In seeking to revoke the sale based on an “incomplete” provenance, the buyer claimed that the provenance constituted a warranty under the Uniform Commercial Code (“UCC”) because it was part of the “basis of the bargain.” Under UCC § 2-313(1)(a), “[a]ny affirmation of fact or promise made by the seller to the buyer which relates to the goods and becomes part of the basis of the bargain creates an express warranty that the goods shall conform to the affirmation or promise.” Section 2-313(1)(b) provides that “[a]ny description of the goods which is made part of the basis of the bargain creates an express warranty that the goods shall conform to the description.” It is hard to argue that these sections are not worded broadly enough to encompass the provenance of art work, assuming that provenance was considered part of “the basis of the bargain” when the artwork was sold. The bad news for the seller is that determining whether the provenance was part of “the basis of the bargain” in a given transaction will likely be a question of fact for a jury to decide. That means that, absent precautionary measures such as an express disclaimer as to completeness and accuracy, the question of whether the provenance provided by the seller in an art sale constitutes a warranty will not be decided until after a good deal of expensive litigation. And it is certain that if the provenance is arguably misrepresented or incomplete, the buyer will be able to produce an “expert” to testify about the importance of provenance in the art world, all in support of the buyer’s argument that the given provenance was part of the basis of the bargain.
Other paintings are now also implicated, including a Lucas Cranach the Elder, from the collection of the Prince of Liechtenstein, that was seized by French authorities from the Caumont Centre d’Art in Aix in March. An Orazio Gentileschi painting on lapis lazuli, also sold by Weiss, and a purported Parmigianino have been identified as suspect as well. Rumor has it that works by up to 25 different Old Master paintings may be involved. (For a break-down on what we know so far, read “The Frans Hals Forgery Scandal, Explained.”)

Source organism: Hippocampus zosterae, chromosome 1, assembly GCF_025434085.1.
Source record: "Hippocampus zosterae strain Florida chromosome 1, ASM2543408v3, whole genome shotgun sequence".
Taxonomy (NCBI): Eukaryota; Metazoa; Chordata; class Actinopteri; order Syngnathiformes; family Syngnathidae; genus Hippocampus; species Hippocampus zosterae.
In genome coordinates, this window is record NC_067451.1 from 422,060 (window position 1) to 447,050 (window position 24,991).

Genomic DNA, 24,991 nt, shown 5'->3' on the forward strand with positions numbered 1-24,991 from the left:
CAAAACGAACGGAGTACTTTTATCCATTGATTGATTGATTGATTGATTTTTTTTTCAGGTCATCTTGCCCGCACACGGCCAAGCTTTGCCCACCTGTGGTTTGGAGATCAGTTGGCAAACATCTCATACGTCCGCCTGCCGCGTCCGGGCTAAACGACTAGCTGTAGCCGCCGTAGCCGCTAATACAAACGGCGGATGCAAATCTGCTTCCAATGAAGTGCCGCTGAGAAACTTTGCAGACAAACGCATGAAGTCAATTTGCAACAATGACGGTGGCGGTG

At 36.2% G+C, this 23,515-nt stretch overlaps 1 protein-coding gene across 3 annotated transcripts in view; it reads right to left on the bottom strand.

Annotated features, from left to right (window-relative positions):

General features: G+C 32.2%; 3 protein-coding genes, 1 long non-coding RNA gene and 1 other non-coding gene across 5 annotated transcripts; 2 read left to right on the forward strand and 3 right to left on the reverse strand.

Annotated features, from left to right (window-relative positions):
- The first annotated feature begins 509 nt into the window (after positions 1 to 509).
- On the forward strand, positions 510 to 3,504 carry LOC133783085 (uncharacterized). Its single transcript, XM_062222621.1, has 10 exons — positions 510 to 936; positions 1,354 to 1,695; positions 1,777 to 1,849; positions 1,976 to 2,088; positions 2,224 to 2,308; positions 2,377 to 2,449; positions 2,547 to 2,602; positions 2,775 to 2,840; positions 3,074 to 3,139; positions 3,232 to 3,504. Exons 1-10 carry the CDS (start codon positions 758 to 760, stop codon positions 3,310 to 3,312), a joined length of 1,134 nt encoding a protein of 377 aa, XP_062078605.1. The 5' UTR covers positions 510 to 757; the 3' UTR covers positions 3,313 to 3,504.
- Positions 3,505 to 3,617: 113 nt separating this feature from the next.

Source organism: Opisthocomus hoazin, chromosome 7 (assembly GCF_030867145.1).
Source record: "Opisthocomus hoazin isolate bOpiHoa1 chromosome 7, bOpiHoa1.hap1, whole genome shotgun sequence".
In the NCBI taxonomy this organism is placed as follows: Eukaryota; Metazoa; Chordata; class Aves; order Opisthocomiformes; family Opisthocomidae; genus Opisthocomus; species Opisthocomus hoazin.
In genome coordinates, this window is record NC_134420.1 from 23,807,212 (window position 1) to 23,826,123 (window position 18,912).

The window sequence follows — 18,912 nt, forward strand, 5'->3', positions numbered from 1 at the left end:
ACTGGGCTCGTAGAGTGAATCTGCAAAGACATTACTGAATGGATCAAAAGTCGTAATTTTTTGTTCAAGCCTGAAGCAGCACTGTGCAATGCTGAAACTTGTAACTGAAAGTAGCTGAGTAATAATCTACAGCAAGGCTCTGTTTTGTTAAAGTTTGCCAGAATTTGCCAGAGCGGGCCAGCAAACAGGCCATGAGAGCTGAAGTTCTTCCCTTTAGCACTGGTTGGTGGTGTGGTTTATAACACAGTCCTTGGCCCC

“Deaccessioning” is defined as the process by which an artwork (or other object) is permanently removed from a museum’s collection. Proceeds received from the sale of deaccessioned artworks must be used by art museums for the acquisition of other artworks. As such, U.S. and international professional organizations have long upheld the role of deaccessioning as vital to the care of collections. Some nationally funded museums do not allow deaccessioning under any circumstances, and internationally it is not as prevalent as it is in America, where many museums are privately funded. The Toledo Museum of Art respects that there are different points of view, but American art museums have upheld the practice of judiciously managing collections.
Despite all the studies and technical tests available, forgeries will still be made. The 20th-century art forger is far better equipped and much more knowledgeable than his predecessor. The demand for rare works of art has increased, and he will attempt to supply them. In collecting, whether by the private collector or by a museum, there comes a point when, after all the studies and all the tests are conducted, a decision has to be made as to whether or not to purchase a piece in question. The element of risk can be minimized but not eliminated. At this point, the collector should be ready to back his opinion with the purchase price. In order to acquire great pieces, particularly from newly discovered and relatively unknown cultures, it is necessary to take a calculated chance. The collector who has never bought a forgery probably has never bought a great piece of art.
One of the more-complicated examples is that of the Getty kouros, an allegedly 6th-century-bce male sculpted figure owned by the J. Paul Getty Museum in Los Angeles that has long been suspected of being a modern forgery. The Getty paid a very high price for what it believed may have been the last remaining such figure on the art market only to find that the sculpture had stylistic irregularities that suggested that it could not be authentic. At the same time, scientific tests have not demonstrated that it is of modern origin, and some scholars have argued that stylistic anomalies do not prove that it is a fake. The Getty Villa exhibited the work in its galleries with a label that read: “about 530 bc or modern forgery.” However, the kouros was removed from view when the museum completed a yearlong renovation in 2018, with the director stating that the sculpture was fake.